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I think I just built my first 2.0+ sharpe contest strategy, tearsheet

I was exploring an alternative dataset and came up with this strategy. It combines three alpha factors taken from the same dataset and feeds those into MaximizeAlpha in order to generate portfolio weights. Originally it did not survive slippage, but I was able to resolve that by lengthening the holding times. It turns out the signal is weaker during high volatility regimes. So, not knowing what else I could do, I decided to scale up holding times in proportion to VIX in order to reduce portfolio churn and needless slippage while the signal is weak, which worked. The signal isn't symmetrical on the long and short sides, so that's why the position concentrations differ so much.

What do you guys think based on this tearsheet?

I'm going to keep working on it, and if I can resolve the Tradable Universe issue I'm running into I plan to submit it to the contest. I've tried everything I can think of though. I even tries an exclusion list to manually remove the non-QTU stocks from ever trading, and even that doesn't pass.

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22 responses

@Viridian, great work. My suggestion is: continue to push to increase the average holding period. It will increase the average overall net profit per trade and since your strategy does already exhibits a positive edge, it should improve on that too. Resulting in higher profits.

Also, look at your shorts more closely. They represent about 19.6% of your trades and yet do generate about 55.4% of your overall profits. Your question should be: does extending their holding time further increase their average net profit per trade too?

Hey Viridian,

Nice work !

Could you extend the backtest period ? Since 01/2016 - Today is one on the strongest upmarket phase in history, you should backtest on a more volatile period which include downmarket regimes (31/08/2018-31/12/2018 isn't sufficient to test that)

great work. My suggestion is: continue to push to increase the average holding period.

Thanks. I'm already nearing the limit at times, with rolling turnover getting as low as 6%, so I'm not sure how much more I can squeeze out in that department. I will look into handling the holding period for longs and shorts separately and see if there's room for improvement there. That's a pretty good idea.

My hunch is that since the shorts are the ones returning all the alpha, if I can trade more often on the short side I may be able to generate more returns. The longs on the other hand are simply hedging market exposure and not delivering any alpha, so they may as well be held as long as possible to reduce needless churn. I will test and see if this is the case.

My concern would be different holding periods for the long and short side would mess up the hedging. Once I close a short and open another one, the long hedge that I'm still holding may no longer be appropriate and I may experience increased exposure to some risk factor.

Could you extend the backtest period ? Since 01/2016 - Today is one on the strongest upmarket phase in history, you should backtest on a more volatile period which include downmarket regimes (31/08/2018-31/12/2018 isn't sufficient to test that)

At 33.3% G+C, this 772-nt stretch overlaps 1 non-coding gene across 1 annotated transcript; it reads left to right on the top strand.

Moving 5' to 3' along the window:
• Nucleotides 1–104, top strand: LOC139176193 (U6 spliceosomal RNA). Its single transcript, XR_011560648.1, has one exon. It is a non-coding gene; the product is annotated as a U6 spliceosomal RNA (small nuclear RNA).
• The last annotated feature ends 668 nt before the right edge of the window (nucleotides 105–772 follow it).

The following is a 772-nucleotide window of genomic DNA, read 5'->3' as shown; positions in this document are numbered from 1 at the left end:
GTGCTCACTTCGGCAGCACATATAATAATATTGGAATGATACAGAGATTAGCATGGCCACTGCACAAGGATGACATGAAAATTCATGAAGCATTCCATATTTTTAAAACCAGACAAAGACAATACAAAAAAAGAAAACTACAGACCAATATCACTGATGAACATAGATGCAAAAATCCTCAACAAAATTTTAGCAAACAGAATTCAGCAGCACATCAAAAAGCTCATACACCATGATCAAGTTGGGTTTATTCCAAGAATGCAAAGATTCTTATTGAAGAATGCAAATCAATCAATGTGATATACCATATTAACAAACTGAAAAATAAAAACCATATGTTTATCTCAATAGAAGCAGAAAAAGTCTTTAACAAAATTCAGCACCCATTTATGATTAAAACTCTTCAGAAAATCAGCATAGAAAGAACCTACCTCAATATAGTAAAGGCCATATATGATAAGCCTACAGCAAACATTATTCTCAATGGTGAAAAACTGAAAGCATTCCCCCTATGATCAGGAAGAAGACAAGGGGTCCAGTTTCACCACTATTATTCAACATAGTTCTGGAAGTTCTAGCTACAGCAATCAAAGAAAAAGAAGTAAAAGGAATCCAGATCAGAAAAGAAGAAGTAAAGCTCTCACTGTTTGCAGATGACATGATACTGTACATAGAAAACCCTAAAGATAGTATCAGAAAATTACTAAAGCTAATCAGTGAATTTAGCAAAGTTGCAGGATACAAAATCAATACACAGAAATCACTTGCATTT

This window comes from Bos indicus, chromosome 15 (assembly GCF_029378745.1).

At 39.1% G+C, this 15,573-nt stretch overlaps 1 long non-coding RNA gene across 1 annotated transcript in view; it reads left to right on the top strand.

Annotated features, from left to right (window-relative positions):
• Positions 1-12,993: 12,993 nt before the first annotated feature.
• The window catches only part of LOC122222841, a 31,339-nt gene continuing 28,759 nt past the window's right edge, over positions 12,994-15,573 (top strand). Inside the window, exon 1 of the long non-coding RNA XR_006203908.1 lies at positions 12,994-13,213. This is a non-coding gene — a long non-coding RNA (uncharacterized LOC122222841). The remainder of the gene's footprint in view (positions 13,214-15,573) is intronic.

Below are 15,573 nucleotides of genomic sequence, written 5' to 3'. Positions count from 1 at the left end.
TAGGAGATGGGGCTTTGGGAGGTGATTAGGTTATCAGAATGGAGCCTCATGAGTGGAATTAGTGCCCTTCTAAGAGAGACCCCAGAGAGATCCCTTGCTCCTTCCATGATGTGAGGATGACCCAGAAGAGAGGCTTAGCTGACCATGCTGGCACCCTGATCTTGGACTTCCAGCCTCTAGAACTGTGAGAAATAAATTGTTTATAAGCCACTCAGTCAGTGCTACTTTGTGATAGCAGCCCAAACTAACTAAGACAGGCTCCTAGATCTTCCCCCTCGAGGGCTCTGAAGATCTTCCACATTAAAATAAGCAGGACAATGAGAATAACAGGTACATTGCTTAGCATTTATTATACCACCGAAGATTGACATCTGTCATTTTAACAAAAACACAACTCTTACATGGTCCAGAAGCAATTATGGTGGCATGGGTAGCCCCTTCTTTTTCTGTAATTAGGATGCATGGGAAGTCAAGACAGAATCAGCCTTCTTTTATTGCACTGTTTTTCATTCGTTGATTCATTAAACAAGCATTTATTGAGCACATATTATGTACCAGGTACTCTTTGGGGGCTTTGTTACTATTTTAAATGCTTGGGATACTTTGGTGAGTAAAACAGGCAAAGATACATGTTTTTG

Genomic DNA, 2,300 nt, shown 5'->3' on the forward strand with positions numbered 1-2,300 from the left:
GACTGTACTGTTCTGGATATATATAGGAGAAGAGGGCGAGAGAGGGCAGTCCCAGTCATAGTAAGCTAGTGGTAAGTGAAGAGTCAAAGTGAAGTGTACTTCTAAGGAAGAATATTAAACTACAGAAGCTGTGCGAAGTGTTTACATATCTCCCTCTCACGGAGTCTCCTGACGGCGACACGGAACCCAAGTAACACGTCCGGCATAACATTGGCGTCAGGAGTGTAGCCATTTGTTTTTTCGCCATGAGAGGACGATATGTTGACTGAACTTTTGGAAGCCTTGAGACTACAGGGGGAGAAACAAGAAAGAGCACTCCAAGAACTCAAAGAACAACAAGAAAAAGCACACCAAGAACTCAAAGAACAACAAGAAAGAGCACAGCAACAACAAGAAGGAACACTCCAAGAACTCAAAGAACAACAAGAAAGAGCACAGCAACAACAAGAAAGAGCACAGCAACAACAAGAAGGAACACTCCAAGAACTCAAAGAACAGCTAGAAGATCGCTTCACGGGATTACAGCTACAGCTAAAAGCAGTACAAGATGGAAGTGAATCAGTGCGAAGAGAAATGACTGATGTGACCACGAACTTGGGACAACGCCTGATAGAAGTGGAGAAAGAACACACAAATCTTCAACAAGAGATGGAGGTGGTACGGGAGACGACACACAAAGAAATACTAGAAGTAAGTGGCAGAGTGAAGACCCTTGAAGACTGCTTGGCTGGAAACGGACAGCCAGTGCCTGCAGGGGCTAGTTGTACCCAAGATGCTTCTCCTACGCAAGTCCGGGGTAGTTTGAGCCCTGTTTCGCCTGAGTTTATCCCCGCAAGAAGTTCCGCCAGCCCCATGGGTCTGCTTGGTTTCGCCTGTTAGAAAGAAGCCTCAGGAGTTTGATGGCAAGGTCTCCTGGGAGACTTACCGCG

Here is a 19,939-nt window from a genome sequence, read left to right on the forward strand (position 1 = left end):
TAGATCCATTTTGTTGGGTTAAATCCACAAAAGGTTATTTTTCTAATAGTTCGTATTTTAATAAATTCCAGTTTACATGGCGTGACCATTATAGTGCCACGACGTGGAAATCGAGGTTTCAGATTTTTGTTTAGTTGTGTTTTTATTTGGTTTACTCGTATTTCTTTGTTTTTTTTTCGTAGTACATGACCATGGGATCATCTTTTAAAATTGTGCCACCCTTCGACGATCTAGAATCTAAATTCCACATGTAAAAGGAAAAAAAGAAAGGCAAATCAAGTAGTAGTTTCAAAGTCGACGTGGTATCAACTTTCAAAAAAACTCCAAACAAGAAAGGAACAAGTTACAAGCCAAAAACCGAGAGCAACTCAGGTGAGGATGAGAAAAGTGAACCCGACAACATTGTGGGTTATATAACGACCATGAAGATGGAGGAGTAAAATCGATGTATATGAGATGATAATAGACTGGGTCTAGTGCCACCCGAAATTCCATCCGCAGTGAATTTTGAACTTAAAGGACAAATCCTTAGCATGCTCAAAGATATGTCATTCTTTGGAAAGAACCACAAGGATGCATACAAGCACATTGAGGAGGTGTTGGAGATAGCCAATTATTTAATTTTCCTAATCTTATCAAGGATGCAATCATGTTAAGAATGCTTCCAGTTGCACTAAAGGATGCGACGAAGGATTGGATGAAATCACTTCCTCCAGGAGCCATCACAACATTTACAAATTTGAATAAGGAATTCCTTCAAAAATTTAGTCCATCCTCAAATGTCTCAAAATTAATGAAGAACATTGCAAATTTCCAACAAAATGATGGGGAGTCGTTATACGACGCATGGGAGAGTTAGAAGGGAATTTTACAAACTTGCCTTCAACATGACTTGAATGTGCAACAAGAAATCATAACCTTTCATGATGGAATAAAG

I recognize that this is a major flaw. Unfortunately the data does not extend further back. I think most of the alpha is generated on the short side, and the longs are simply acting as neutral hedges. My sense is that it should still offer an edge even in a downturn, though perhaps maybe not be as strong.

Are you able to use self-serve data in the contest? I didn't realize that was possible, how are you updating the data regularly?

@Robert: Yes, self-serve data is allowed in the contest. For 'live load' datasets, we keep records of when each data point was uploaded to Quantopian and we apply our regular point-in-time techniques on the dataset to make sure that any data uploaded via self-serve after the initial historical load is only usable in the simulation after the upload date.

@Viridian: Thanks for sharing this. It looks like you're getting really good use out of the Quantopian toolkit! For the universe issue, if I get stuck trying to debug why an algorithm is below the minimum QTU threshold, I usually use the notebook in this tutorial lesson as it gives me a little more control/insight into the results of my backtest.

One other thought: have you tried running the same strategy with TargetWeights instead of MaximizeAlpha? I find the TargetWeights behavior to be a little more intuitive than MaximizeAlpha. I'm not sure how it will affect your results but maybe it will help clarify what's going on.

If you get stuck, feel free to email in to [email protected] and we'll see if we can come up with any other suggestions on how to debug it.


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Have you tried calculating the weights with MaximizeAlpha first and then placing the order using TargetWeights?
Something like this:

objective = opt.MaximizeAlpha(your_alpha)  
target_weights = opt.calculate_optimal_portfolio(  
            objective = objective,  
            constraints = constraints,  

# Assuming q_assets is the output from your pipeline  
final_weights = pd.Series(0, index=context.q_assets.index) 

for name in context.q_assets.index:  
    final_weights.loc[name] = target_weights.loc[name]

final_objective = opt.TargetWeights(final_weights)  
final_constraints = [opt.MaxGrossExposure(1.0)]  
            objective = final_objective,  
            constraints = final_constraints,  

Thanks for the tips, Jamie. I've somehow managed to resolve the QTU issue. Looks to have been a mistake in my logic.

Thanks, Enigma. That's precisely what I've done, except I keep a rolling list of target_weights from previous days in a context. variable and combine them together before ordering. That's how I lengthen the holding period.